Some movies you struggle to sum up in one sentence. Some you’d struggle to sum up in a two thousand page tome, and the only way you could possibly appreciate them fully is to sit and experience them. With Reservoir Dogs (1992) and Pulp Fiction (1994) having thoroughly wooed Hollywood, Quentin Tarantino was free to take as many risks as he liked by the mid-nineties. He decided to team up with three other maverick directors who were causing critics hearts to flutter, Allison Anders, Alexandre Rockwell and Robert Rodriguez, for Four Rooms (1995) an anthology comedy movie based on the adult short fiction of Roald Dahl. It had classic written all over it, but the whole was nowhere near the sum of its parts. Despite this a new film friendship had been forged, Tarantino finding a kindred spirit in fellow writer/director Rodriquez. Shirking the mainstream even after the critical and box office mauling Four Rooms received, the offered up a movie that truly defied description, From Dusk Till Dawn (1996). Written by Tarantino and directed by Rodriguez, we are served the ultimate tale of two halves; brother Seth and Richie are criminals fleeing for Mexico. To aid their flight they kidnap a pastor, his daughter and son, stealing their motor-home as the perfect cover to make it across the border. Hitting Mexican soil they head to their designated meeting point, the Titty Twister. Despite needing to meet their contact, all five are reluctant to enter the bar, an ominous looking edifice, rising out of the sand, surrounded by motorbikes and inhabited by salty looking types. But as Rodriguez leaves kidnap heist territory behind and moves into the realms of madcap horror, it becomes clear, via the greatest onscreen bikini and snake dance courtesy of a shapely Salma Hayek, that the Titty Twister is a front for an ancient race of Aztec vampires. Some of the best chaos and mayhem ever captured then ensues as the brothers and their kidnappees must fight their way out of the cavernous bar by any means necessary. Rodriguez needed an equally barmy cast of performers to pull off such an audacious story, so assembled one of the most variedly watchable casts of the nineties. George Clooney makes for a fine anti-hero, sharing some great back and forth with a surprisingly good Tarantino as brother Richie. Harvey Keitel is on form as always, while Juliette Lewis and Ernest Liu provide solid back up as his kids. The wider cast push things to the next level though, with make-up wizard Tom Savini and blaxploitation legend Fred Williamson joined by Cheech Marin, Danny Trejo and Salma Hayek. All told nary a moment passes that isn’t riotously enjoyable. And this is all on top of vampire effects that at the time set a new benchmark in fang fuelled horror, and a final parting shot that remains one of the best in cinema.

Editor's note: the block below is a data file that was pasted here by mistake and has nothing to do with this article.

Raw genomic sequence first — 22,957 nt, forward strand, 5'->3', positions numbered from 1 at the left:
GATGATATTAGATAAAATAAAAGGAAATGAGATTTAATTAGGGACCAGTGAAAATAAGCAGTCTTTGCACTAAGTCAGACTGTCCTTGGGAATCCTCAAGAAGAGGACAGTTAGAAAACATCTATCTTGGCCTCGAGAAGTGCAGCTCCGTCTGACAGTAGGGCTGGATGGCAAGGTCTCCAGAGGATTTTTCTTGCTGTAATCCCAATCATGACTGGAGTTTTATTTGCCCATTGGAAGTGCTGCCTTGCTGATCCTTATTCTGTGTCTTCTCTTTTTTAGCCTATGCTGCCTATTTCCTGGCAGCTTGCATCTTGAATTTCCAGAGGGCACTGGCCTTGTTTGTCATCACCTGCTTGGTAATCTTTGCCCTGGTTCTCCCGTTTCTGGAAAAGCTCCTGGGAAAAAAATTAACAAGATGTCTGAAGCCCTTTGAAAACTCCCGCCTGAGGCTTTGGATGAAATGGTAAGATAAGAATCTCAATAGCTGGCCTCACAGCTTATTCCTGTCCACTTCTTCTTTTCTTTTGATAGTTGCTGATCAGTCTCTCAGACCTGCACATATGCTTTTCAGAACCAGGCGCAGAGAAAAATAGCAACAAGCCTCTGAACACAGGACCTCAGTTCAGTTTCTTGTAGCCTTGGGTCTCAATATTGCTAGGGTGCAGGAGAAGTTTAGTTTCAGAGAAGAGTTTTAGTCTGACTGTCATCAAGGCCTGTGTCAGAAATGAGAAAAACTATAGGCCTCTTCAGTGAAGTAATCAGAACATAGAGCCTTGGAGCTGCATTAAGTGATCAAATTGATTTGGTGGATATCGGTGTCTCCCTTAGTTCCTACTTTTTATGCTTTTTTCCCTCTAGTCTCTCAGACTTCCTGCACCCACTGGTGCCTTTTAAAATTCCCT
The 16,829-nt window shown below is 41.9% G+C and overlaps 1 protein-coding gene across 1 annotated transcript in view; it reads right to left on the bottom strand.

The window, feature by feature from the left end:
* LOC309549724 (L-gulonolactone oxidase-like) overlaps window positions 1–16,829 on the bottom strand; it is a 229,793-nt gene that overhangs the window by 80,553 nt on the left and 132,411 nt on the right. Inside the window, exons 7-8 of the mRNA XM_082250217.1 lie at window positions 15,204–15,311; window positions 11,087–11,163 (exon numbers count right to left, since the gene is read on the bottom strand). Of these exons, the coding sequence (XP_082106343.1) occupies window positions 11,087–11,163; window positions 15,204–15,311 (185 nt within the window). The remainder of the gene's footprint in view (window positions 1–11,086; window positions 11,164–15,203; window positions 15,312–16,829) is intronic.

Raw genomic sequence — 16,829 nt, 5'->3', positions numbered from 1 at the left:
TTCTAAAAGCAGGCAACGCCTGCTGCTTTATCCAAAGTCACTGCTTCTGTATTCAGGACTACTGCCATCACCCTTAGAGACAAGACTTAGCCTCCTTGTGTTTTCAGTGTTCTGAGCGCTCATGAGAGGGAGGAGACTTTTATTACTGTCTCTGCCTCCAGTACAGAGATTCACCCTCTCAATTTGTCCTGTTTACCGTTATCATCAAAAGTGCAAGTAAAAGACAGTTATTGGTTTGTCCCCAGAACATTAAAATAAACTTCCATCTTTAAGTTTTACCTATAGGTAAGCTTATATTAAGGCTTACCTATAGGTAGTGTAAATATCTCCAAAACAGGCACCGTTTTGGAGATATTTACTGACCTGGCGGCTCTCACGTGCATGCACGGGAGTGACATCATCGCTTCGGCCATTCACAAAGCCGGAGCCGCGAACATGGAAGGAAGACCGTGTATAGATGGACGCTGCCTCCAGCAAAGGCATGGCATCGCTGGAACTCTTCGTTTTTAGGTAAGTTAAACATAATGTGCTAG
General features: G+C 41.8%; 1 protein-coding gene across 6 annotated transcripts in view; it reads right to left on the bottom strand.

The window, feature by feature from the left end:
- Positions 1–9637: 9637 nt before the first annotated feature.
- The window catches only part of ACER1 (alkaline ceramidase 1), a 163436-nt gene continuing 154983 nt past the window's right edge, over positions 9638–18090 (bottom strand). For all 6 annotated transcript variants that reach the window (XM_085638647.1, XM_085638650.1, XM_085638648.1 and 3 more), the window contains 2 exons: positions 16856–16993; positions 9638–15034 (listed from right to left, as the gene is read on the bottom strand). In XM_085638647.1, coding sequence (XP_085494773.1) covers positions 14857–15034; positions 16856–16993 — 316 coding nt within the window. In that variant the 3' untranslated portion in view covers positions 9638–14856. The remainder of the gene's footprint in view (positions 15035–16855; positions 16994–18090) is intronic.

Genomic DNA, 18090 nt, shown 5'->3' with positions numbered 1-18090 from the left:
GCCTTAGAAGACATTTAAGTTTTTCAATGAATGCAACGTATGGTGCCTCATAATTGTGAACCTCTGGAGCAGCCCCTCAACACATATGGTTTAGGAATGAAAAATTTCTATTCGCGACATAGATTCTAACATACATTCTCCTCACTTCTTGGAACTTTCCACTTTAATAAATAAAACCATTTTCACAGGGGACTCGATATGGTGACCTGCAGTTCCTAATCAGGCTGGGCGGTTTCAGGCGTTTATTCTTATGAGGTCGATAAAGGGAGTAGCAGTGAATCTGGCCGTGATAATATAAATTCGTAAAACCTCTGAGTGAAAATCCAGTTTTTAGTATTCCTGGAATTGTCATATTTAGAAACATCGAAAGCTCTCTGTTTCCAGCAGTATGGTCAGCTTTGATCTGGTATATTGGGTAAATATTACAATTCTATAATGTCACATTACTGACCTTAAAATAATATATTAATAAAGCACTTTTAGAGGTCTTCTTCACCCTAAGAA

Tasty Morsel – Though only just scraping a profit at the box office, cult status beckoned, with a sequel From Dusk Till Dawn 2: Texas Blood Money (1999) and a prequel From Dusk Till Dawn 3: The Hangman’s Daughter (2000) released. A television series digging into the Aztec backstory has also been greenlit.